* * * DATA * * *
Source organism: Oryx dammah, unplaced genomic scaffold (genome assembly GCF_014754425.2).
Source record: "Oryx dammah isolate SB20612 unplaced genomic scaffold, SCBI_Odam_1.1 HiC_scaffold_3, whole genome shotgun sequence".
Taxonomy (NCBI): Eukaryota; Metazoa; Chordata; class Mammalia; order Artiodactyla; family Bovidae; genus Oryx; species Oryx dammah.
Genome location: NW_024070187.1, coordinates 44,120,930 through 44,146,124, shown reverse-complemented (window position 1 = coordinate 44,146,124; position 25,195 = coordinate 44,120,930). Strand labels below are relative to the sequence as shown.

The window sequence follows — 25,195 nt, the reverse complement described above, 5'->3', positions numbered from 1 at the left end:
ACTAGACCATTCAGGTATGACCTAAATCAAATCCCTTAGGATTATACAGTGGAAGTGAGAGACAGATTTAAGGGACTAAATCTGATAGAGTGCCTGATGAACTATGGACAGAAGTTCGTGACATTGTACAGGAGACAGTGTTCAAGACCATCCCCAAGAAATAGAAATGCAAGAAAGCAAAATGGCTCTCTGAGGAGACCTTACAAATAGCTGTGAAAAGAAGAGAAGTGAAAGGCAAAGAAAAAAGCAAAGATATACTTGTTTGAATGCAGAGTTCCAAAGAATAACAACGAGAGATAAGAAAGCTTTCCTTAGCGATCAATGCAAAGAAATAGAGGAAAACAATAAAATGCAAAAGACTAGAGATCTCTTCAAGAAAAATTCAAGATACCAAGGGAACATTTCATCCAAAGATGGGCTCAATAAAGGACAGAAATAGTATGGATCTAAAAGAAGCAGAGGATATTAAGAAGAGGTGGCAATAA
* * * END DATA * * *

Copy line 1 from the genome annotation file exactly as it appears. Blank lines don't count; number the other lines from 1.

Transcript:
Source organism: Oryx dammah, unplaced genomic scaffold (genome assembly GCF_014754425.2).